Kanuha says geothermal impact study not forgotten

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A Windward Planning Commission meeting got heated Thursday when testifiers scolded Hawaii County officials because a proposed study on the impacts of geothermal development on Native Hawaiians is stuck in bureaucratic limbo.


A Windward Planning Commission meeting got heated Thursday when testifiers scolded Hawaii County officials because a proposed study on the impacts of geothermal development on Native Hawaiians is stuck in bureaucratic limbo.

The study, advocated by members of the Puna Pono Alliance and Pele Defense Fund, received the support of the commission 14 months ago, but the board rescinded that decision two months later because of concerns that it didn’t meet standards of the county’s procurement code.

The Planning Department, which oversees the geothermal asset fund that would be tapped to pay for the $293,760 study, was directed to reconcile the matter, but officials told the commission at the meeting that little, if any, progress had been made. Nonetheless, Planning Director Duane Kanuha, who offered to hold a special meeting on the topic soon, said the study had not been forgotten.

“We’ve been in constant consultation to get where you guys got to get,” he said. “It’s got to the point where we couldn’t figure out a way around it.”

A claims adjuster had recommended the commission reject the proposal for not meeting criteria for a claim from the asset fund, an issue with which the department says it is still grappling.

Speakers, who say the study is needed due to Hawaiians’ reverence for Pele, the volcano goddess, complained that the process is taking way too long, and they have received no direction for how to proceed.

“Here we are 14 months later and nothing has happened,” said Ronald Fujiyoshi, a pastor who speaks out on geothermal and Hawaiian issues. “It sure smells of something unpleasant.”

The issue was emotional for testifier Luana Jones, who said that geothermal drilling and operations were an insult to Hawaiians and the environment. “In our culture, that’s not acceptable,” she said after wiping her eyes.

Palikapu Dedman, a Hawaiian activist, and Jim Albertini didn’t pull any punches. Both accused the Planning Commission and department of discrimination against Hawaiians.

“You guys are real racist by sitting there,” said Dedman, who prefers a more direct approach when speaking to officials.

“No one invited you folks (to Hawaii),” he added, in an apparent reference to some of the commission members’ ethnicity.

Albertini asked if “Hawaiian lives matter” and said the department was acting like Republican presidential candidate Donald Trump. He also berated Kanuha for speaking to some of his staff members during his testimony.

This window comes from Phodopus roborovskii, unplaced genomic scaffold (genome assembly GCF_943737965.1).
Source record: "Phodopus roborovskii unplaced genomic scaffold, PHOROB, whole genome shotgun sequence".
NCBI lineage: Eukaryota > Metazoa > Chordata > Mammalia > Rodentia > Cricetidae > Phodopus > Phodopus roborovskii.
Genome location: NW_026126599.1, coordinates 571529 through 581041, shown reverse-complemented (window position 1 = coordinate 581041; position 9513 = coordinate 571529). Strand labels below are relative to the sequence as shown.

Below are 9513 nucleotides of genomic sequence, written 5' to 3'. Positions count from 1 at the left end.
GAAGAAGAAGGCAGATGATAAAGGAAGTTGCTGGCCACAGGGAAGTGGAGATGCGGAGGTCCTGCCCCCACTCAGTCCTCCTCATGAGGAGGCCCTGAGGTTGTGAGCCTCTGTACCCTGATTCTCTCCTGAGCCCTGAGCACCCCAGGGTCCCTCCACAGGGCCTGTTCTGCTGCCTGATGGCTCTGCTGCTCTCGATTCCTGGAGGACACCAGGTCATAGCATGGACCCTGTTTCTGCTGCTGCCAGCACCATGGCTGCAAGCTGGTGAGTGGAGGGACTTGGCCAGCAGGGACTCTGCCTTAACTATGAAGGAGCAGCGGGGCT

“I want to talk to you, please,” he said. “The public is testifying.”

A few commission members also said they were frustrated by the lack of progress.

“No one disagrees with the substance (of the issue),” said Charles Heaukulani, who chairs the commission.

The commission took no action, but members supported discussing the matter more at another regular or special meeting.

Bob Petricci, a geothermal activist, said the delays in getting the study, in addition to a separate study on establishing whether there are health impacts from Puna Geothermal Venture, are causing some to lose confidence in the county’s ability to address concerns over geothermal development.

“Should we really believe in that at this point?” he asked, noting these issues have been brought up for the past 30 years.

It’s also been a year since the county issued a request for proposals for a geothermal health study, recommended by a geothermal working group formed by Mayor Billy Kenoi.

Executive Assistant Clarysse Nunokawa said in an email last month that a review committee continues to look over the three bids that were submitted, and that a decision may occur soon.

“Coordinating the evaluation review has taken longer than expected because we want to ensure that the evaluation team is provided all the information available and necessary for them to make a well-informed decision,” she said.

Kanuha said at the meeting that the health study is facing similar issues as the Native Hawaiian study.

Still, some progress has been made meeting the requests from the geothermal study group, which met in 2012.

That includes completion of a study of the old HGP-A geothermal test site and groundwater in the lower Puna area.

The HGP-A report found a few “recognized environmental conditions” in the form of rusted 55-gallon drums and broken and rusted electrical components. Soil tests didn’t find contaminants exceeding screening levels.

The groundwater study didn’t find any clear impacts from geothermal operations.


Puna Pono Alliance member Tom Travis criticized it for not looking at enough groundwater wells “downstream” from PGV.

Email Tom Callis at tcallis@hawaiitribune-herald.com

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